Hotel rates rise as hospitality sector revenue begins to rebound

Hotel rates are rising after travel resumes in force this summer.

A room at the Annex Hotel in Toronto cost an average of $250 before the pandemic. Now it’s $300.

“We saw a healthy rebound in normal guest behavior in the second quarter as more people decided to head into town,” said Ryan Killeen, COO of the Annex, a property of charm on Brunswick Avenue. “We have 24 rooms and are operating at nearly 100% occupancy until October.”

He said bookings picked up in March 2022 and remained stable.

“We just set the price based on the market situation. Right now, most hotels charge $100 to $200 more per night,” Killeen said. “Some of our rooms cost $400. We don’t measure prices, we market ourselves accordingly. »

Rising prices are contributing to the hotel revenue forecast for 2023.

In Canada, June and July saw revenue per available room – a key indicator of hotel performance that divides average daily rate by occupancy rate – surpass 2019 levels, and August is expected to follow, according to a recent report by CBRE Canada, a commercial real estate services and investment company.

CBRE forecasts national income per available room to reach $97 by the end of 2022, just below the 2019 national average of $106. Going forward, by 2023, Toronto will reach $129 per room, up significantly from $114 in 2022.

Travel rebounded amid easing restrictions largely driven by leisure travel, particularly from domestic and US visitors, and the restart of festivals and events such as Pride, the Toronto International Film Festival and the Canadian National Exhibition,” said Nicole Nguyen, senior director of CBRE’s Hospitality Division.

“Operators have seen very high volumes of people returning to travel and downtown Toronto has seen incredible rate growth,” she said.

The average daily rate has also risen this year to keep up with inflation and the rising cost of goods and services, said Wayne Smith, acting director of hospitality and tourism management at the Ted Rogers School of Management.

“Wages have risen significantly to keep pace with market demand and the cost of doing business has risen significantly,” he said. “Hotels are emerging from two years of very little activity. With little savings and skyrocketing prices, rates will rise.

Quebec is expected to lead the hotel recovery in Eastern Canada with rate and occupancy gains of 17% in 2023. Ontario growth is expected to be a more modest 9%, but with significant tourism growth expected in Niagara Falls at 19% per year. over the year.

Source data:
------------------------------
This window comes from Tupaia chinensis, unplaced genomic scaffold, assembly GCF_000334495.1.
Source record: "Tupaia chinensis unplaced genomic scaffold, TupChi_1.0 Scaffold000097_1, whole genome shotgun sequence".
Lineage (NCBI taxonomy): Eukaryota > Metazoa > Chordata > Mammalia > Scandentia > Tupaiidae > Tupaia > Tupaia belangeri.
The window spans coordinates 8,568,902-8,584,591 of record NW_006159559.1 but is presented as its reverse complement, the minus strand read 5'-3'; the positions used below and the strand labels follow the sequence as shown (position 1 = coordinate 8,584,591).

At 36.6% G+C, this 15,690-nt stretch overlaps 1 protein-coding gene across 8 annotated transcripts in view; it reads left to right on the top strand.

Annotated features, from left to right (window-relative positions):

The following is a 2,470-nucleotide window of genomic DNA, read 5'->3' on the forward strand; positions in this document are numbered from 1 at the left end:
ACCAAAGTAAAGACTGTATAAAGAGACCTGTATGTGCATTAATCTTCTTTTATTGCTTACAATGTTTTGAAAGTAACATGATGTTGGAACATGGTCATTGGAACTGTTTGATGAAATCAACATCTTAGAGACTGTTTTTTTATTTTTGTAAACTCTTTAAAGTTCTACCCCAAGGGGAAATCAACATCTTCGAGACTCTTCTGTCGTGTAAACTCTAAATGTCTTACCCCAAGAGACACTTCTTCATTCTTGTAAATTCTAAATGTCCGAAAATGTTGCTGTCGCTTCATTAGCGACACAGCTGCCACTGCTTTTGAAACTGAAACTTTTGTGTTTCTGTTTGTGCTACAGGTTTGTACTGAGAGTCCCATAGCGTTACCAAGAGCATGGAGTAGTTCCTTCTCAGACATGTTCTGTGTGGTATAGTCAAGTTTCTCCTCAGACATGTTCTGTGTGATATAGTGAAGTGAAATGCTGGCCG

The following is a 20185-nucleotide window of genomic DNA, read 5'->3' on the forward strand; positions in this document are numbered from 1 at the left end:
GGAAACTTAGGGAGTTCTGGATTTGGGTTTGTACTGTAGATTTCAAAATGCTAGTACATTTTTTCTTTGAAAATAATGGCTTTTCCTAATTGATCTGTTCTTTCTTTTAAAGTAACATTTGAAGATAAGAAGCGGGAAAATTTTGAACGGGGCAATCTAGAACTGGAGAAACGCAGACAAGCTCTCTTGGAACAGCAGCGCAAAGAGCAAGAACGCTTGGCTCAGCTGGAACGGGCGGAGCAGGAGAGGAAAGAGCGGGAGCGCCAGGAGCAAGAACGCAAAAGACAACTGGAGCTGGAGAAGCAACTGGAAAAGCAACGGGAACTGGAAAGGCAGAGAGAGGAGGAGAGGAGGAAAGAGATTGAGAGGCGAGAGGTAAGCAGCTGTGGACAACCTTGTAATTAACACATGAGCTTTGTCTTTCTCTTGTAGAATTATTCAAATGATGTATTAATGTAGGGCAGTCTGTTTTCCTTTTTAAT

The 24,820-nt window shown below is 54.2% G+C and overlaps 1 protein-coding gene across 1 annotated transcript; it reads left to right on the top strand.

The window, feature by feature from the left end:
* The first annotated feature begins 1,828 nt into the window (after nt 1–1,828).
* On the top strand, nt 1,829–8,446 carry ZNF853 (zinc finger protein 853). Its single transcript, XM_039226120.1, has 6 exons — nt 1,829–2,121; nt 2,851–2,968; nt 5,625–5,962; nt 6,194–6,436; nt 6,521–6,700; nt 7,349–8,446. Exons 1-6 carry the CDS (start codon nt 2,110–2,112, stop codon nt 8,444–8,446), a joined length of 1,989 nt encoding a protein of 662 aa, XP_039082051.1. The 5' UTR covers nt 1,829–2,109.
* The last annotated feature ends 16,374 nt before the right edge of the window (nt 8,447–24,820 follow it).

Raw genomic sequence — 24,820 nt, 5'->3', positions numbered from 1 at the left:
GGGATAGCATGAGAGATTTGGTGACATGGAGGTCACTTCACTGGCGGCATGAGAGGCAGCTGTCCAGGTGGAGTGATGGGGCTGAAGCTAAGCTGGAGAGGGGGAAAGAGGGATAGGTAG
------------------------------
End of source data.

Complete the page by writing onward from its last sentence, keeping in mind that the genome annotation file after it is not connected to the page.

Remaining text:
While leisure travelers helped boost Canadian hotel occupancy over the summer, international, corporate and group (conference) travel has been slower to return. Markets that rely on business travel, including Toronto, continue to face challenges, the report notes.

“Rates are higher, which is why revenue looks so positive, but occupancy is still below pre-pandemic levels in Toronto,” said Andrew Weir, executive vice president of Destination Toronto. In 2019, hotels in the city had an occupancy rate of 74%, which is expected to stabilize at 68% in 2023, notes CBRE.

Lectures have also returned after two years, but many are postponed from dates in 2020 and 2021, meaning it’s a delayed reaction, he said.

“We are attending postponed conferences. In the coming years, we may see a gap because many people have not booked spaces and accommodations during the pandemic,” Weir said, adding that conferences are booked years in advance.

International travel has also plummeted, as Canada’s COVID-19 vaccination mandate and random testing at the border are still a deterrent to many wishing to visit the country. These restrictions are expected to be lifted at the end of this month. And some countries still have restrictions on foreign travel, such as China, which does not allow citizens to travel abroad for non-essential reasons.

In 2019, China was the biggest international market except for the United States, which came to Toronto with 300,000 visitors, Weir said. “Right now, we have hardly any visitors from China. It’s hard to invent. We won’t get these numbers just from domestic travel,” he added.

The report is optimistic that demand will continue to rise and rates will recover in urban and rural destinations, but for cities like Toronto, business and international travel are key to the economic recovery of the hotel sector. .

Killeen predicts hotel rates will stabilize as room costs right now “feel a little inflated,” but high rates are helping to offset pandemic-related losses.

“We are seeing an increase in income, while at the same time inflation has driven up costs,” he said. “Like any business, you have to ride the wave and adjust costs to compete with the market and right now that means higher rates. Whether it’s sustainable is another story.


Conversations are opinions of our readers and are subject to the Code of conduct. The Star does not share these opinions.

Comments are closed.